"Two new reports draw attention to the scant laws safeguarding farmworkers’ health, including from worsening extreme heat."
"As summer arrives, farmworkers will especially feel the consequences of a warming climate. Amadeo Sumano, a strawberry worker in California, recalled feeling dizzy and experiencing headaches during harvest season, when delivering strawberries onto a motorized, moving table that blows hot exhaust. It’s a double-bind, he explains in Spanish: if he were to position himself farther from the exhaust, it would require lugging the strawberries a greater distance.
Fortunately, Sumano knows his rights, for which he has fought as a member of the labor union United Farm Workers (UFW). He was aware that California’s heat standard requires that outdoor workers receive breaks, potable water, and shade to protect them from the heat. And he brought up the concern with his employer who accommodated it with more rest periods, he said. While this doesn’t resolve structural issues in the agricultural system that can perpetuate unhealthy conditions, it’s significantly better than the protections in most states, as detailed in a new report.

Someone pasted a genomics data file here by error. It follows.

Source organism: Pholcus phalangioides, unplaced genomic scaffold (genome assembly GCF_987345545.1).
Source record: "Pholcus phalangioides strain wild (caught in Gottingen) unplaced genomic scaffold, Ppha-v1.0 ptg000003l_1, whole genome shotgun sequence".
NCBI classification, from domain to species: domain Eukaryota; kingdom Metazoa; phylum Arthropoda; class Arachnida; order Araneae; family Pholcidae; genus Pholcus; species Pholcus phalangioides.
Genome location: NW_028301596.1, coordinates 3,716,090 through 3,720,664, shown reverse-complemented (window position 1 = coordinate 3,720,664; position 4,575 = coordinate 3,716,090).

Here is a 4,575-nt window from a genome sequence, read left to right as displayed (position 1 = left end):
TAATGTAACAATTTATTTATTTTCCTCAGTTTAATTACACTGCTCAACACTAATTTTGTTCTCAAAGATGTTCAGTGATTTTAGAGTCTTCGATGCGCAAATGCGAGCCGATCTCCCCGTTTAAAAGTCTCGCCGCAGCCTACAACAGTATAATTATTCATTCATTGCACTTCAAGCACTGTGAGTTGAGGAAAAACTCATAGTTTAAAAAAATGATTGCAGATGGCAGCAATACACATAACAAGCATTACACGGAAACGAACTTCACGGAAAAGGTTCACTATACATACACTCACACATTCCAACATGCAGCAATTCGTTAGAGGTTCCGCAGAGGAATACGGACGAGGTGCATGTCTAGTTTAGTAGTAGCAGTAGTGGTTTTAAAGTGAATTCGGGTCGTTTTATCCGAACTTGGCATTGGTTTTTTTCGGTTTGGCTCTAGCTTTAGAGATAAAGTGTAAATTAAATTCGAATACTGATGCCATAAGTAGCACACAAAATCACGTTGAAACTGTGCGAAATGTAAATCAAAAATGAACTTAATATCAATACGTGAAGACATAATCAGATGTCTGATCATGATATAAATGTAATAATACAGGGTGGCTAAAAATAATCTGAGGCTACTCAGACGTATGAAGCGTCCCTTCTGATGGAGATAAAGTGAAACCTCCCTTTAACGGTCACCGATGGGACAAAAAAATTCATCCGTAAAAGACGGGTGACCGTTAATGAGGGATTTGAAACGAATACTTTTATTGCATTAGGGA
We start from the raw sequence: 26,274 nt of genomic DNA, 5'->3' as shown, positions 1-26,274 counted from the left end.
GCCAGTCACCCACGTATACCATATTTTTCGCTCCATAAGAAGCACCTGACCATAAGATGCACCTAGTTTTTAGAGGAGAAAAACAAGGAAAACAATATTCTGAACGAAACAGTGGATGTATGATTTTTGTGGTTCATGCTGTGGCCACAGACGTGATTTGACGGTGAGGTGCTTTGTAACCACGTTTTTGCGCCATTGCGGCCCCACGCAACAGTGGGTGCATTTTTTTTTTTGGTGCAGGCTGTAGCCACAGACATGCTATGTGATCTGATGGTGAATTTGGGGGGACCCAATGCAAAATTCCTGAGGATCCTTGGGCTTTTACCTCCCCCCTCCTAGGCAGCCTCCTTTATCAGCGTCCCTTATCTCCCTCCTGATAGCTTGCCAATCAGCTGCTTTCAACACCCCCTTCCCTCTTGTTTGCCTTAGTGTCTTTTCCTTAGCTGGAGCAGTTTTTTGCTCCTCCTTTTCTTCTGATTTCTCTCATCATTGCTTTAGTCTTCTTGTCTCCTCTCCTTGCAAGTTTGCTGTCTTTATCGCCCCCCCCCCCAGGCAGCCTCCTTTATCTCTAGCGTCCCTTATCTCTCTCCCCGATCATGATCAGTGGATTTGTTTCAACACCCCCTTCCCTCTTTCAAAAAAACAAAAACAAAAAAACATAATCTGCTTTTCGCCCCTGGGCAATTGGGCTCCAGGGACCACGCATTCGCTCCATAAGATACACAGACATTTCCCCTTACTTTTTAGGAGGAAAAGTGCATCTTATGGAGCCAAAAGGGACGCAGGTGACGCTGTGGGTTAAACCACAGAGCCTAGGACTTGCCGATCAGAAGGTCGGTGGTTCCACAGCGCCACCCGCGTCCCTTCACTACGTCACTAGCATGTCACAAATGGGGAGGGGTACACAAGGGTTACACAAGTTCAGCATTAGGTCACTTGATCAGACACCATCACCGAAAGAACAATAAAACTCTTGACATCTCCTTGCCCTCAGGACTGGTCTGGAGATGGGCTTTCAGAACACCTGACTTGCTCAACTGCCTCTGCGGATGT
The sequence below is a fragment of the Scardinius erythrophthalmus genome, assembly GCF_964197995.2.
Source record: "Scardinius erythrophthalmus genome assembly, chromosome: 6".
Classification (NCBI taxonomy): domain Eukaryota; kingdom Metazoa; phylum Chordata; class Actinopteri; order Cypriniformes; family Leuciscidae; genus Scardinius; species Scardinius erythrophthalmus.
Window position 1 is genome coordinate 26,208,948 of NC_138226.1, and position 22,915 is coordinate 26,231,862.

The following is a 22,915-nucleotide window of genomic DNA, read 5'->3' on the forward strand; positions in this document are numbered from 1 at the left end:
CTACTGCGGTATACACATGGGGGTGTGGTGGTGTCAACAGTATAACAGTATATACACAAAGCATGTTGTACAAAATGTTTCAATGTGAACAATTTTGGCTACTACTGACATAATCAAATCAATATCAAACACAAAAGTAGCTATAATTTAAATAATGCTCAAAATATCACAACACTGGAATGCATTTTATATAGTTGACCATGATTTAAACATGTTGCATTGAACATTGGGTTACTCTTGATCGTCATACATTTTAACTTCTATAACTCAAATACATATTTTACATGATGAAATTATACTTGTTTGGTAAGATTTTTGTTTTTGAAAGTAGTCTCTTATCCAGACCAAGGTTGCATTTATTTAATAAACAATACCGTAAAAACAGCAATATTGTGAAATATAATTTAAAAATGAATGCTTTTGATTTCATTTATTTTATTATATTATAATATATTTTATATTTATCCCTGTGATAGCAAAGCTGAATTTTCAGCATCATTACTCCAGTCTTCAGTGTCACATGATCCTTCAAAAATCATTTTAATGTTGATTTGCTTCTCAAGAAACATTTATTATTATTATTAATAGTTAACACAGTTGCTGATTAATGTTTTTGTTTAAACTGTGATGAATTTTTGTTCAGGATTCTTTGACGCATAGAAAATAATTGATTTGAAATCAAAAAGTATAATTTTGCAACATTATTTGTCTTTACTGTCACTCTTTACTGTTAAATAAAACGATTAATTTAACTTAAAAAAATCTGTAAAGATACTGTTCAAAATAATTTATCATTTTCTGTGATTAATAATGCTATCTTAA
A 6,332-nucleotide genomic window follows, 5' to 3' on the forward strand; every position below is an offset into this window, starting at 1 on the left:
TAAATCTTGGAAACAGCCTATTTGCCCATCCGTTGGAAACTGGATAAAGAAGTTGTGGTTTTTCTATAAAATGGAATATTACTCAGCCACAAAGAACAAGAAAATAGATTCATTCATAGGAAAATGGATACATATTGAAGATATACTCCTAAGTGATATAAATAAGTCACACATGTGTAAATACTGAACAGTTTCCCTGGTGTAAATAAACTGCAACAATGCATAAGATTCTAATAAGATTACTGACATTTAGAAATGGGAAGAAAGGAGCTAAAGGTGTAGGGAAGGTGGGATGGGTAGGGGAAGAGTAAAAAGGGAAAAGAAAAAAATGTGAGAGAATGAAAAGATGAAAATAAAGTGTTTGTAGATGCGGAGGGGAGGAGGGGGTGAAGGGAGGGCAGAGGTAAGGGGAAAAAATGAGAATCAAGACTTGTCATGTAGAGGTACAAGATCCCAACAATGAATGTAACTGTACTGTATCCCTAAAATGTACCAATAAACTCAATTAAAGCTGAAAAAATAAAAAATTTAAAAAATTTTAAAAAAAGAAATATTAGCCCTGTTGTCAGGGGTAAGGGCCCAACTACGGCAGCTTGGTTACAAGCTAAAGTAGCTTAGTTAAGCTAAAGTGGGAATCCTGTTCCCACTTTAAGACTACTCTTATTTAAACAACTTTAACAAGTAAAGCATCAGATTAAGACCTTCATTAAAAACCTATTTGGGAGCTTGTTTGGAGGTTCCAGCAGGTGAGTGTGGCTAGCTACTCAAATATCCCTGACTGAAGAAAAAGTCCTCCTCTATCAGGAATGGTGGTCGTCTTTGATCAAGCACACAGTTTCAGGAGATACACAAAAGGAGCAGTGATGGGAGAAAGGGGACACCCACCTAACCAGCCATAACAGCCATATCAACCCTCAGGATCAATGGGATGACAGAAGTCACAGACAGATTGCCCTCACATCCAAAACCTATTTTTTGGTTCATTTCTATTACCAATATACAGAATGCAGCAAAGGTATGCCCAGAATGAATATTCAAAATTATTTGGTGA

Published by Vermont Law School’s Center for Agriculture and Food Systems (CAFS), “Essentially Unprotected” documents farmworkers’ dire lack of critical labor protections from extreme heat and pesticide exposure. A timely examination of the laws in 13 agricultural states and federal regulations, the report reveals dangerous oversights in the laws protecting farmworkers’ health. For instance, only three states—Washington, Minnesota, and California—have any regulations safeguarding workers from escalating temperatures. As the number of unsafe hot days increases, more farmworkers will be endangered without stronger laws and, as the report emphasizes, equally rigorous implementation and enforcement."